Brussels wants to use all tools at its disposal — including trade policy and access to visas — to increase the number of returns of migrants denied the right to stay in Europe.
Europe has long used carrots to force third countries to rein in migration. Now, Brussels wants to start using trade benefits as a stick.
Migration is again topping the political agenda, with EU leaders set to discuss the divisive issue at their summit next week. EU leaders will say that Europe will use “as leverage all relevant EU policies, instruments and tools, including development, trade and visas as well as opportunities for legal migration,” according to draft conclusions seen by POLITICO.
Sweden, chairing meetings of EU ministers during its six-month presidency of the Council of the EU, has a right-wing government and wants to focus more on the return of migrants denied the right to stay in Europe.
Governments in member countries like the Netherlands, Belgium and Austria — under political pressure over migration — are also keen to show their domestic audiences that Europe is doing all it can to send back rejected asylum seekers.
The immigration services of EU member countries requested that 342,100 people be removed in 2021, the most recent year for which full data is available. Only 24 percent of them were actually returned to a country outside the bloc, according to Eurostat.
One lever is an EU program that allows developing countries to export goods to the EU at low or no tariffs, the Generalized Scheme of Preferences.
The program, which dates back over 50 years, is a tool to help these countries develop their economies and encourage them to implement human rights, labor and environmental reforms.
Now, EU countries are pushing to make the lower tariffs conditional, which would mean that countries like Afghanistan or Bangladesh could lose their trade preferences if they refuse to take back asylum seekers whose applications to stay in Europe have been rejected.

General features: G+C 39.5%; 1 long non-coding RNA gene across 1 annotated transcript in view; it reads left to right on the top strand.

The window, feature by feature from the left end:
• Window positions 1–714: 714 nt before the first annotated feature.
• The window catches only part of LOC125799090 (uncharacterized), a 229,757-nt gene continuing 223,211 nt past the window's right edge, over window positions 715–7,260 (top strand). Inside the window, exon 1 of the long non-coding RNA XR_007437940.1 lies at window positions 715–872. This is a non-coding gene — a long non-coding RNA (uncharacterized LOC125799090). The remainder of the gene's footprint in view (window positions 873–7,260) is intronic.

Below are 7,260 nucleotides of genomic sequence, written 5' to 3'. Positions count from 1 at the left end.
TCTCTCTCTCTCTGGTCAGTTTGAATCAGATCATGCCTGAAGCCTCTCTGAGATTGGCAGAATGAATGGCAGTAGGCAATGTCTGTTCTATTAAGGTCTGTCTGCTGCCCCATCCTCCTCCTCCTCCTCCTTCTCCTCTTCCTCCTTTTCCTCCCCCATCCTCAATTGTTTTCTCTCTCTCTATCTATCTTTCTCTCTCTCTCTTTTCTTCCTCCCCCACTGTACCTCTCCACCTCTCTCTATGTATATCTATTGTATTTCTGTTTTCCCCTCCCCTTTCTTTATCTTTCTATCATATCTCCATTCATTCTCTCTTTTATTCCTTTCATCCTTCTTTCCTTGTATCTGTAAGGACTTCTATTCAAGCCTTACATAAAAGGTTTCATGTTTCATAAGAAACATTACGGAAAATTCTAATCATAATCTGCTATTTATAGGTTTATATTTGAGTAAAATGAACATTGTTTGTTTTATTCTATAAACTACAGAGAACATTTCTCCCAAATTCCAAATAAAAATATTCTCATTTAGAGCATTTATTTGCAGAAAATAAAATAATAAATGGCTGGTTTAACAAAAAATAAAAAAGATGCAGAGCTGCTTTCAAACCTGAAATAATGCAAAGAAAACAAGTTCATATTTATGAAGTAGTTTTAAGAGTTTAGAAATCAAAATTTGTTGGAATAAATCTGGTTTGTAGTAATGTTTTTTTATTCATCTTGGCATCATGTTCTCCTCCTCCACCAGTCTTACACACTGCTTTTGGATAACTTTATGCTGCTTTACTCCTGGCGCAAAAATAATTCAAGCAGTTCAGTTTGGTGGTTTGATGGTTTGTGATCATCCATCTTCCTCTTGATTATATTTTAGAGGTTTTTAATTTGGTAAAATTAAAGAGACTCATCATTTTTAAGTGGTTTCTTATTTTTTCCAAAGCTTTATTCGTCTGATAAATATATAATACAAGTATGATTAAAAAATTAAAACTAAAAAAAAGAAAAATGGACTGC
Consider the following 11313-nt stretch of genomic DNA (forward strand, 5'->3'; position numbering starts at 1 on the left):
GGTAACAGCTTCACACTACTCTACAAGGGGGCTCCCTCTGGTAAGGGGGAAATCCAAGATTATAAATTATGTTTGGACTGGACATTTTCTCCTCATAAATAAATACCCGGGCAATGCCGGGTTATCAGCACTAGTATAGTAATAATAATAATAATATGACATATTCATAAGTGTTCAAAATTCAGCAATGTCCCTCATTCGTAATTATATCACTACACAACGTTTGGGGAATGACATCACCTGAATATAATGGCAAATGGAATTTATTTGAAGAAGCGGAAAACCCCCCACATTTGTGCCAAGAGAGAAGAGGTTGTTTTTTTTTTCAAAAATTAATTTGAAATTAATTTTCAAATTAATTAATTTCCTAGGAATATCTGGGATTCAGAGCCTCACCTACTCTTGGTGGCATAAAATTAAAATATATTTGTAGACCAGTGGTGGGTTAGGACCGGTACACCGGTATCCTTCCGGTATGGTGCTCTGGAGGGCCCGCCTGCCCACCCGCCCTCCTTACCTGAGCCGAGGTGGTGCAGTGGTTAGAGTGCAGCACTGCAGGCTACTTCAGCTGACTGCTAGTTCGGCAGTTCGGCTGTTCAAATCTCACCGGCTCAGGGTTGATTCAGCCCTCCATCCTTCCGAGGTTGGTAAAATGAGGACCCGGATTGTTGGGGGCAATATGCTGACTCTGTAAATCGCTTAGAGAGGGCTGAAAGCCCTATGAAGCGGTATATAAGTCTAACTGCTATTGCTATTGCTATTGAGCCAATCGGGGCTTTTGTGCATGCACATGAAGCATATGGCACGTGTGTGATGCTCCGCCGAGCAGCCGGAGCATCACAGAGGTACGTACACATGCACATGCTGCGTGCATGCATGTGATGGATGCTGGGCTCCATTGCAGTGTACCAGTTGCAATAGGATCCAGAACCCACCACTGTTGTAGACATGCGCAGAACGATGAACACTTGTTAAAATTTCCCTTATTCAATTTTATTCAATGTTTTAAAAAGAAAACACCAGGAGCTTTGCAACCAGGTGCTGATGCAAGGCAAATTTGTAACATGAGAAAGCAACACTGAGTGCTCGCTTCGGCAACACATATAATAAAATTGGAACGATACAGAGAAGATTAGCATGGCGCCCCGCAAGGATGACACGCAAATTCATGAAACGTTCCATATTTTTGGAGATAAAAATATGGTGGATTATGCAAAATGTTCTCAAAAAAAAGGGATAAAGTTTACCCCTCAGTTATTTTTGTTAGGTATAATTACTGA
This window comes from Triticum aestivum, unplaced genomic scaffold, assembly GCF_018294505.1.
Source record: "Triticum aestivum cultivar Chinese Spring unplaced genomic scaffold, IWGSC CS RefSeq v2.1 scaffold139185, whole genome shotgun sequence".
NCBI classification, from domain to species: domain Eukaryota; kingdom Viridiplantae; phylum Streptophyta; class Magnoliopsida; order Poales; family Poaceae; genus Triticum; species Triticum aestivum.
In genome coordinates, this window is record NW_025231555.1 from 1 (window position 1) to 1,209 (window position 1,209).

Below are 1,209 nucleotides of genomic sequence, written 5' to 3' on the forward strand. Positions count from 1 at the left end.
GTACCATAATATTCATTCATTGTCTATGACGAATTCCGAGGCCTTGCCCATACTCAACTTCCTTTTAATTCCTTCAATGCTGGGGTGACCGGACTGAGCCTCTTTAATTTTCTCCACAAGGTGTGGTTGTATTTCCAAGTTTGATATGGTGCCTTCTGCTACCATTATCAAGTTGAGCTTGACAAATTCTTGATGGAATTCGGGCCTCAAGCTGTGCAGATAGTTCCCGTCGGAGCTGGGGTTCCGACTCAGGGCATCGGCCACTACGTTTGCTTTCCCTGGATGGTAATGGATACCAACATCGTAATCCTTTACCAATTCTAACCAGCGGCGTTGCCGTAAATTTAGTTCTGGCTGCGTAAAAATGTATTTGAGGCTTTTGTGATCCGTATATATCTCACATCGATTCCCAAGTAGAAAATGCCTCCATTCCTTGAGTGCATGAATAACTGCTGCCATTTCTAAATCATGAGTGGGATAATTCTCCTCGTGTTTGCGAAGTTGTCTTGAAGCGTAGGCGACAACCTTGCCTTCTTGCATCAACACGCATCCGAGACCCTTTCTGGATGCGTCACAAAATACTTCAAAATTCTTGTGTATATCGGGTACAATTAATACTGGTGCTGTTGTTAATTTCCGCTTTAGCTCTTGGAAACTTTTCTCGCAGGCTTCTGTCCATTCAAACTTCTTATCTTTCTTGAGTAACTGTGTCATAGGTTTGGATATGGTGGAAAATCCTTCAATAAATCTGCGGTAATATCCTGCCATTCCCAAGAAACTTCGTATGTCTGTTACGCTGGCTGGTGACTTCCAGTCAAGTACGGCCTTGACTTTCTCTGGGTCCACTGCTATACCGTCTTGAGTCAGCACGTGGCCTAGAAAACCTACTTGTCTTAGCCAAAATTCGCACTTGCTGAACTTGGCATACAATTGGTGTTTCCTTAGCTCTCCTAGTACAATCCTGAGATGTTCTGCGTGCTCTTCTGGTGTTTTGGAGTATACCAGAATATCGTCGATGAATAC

The new tougher line is not going down well with defenders of free trade and human rights campaigners, who don’t usually find themselves on the same side of the international trade debate.
“The core objective of the EU’s GSP is to contribute to poverty reduction and to promote sustainable development and human rights,” said Audrey Changoe, a trade campaigner at Friends of the Earth Europe. “The EU’s move to link trade benefits to the deportation of migrants goes completely against the initial goal of the scheme.”
EU institutions kicked off talks on linking trade and migration on Tuesday, and will resume discussions on March 2, according to two EU officials. The more liberal free-trade advocates argue the EU shouldn’t overload its trade ambitions by trying to solve too many issues at once — otherwise, the “boat will sink,” according to Sabine Weyand, the Commission’s top civil servant on trade.
Bernd Lange, the chairman of the European Parliament’s trade committee, last week blamed EU countries for mixing trade policy with foreign security objectives.
“On the GSP, you are linking trade preferences with taking people, taking refugees back to [their] countries,” Lange said, adding that this didn’t serve the objectives of economic development. “Shouldn’t we stick to trade policy?” asked Lange.
Brushing off the criticism, Swedish trade chief Johan Forssell said: “We see GSP as one of the tools available to improve cooperation in this area.”
Sweden is one of the staunchest advocates of free trade within the bloc. But the conservative-leaning Swedish government formed after last September’s general election, which is backed by the anti-immigration far-right Sweden Democrats, wants to focus more on return policy during its presidency.
SOURCE:BY CAMILLE GIJS, BARBARA MOENS AND SARAH ANNE AARUP, POLITIKO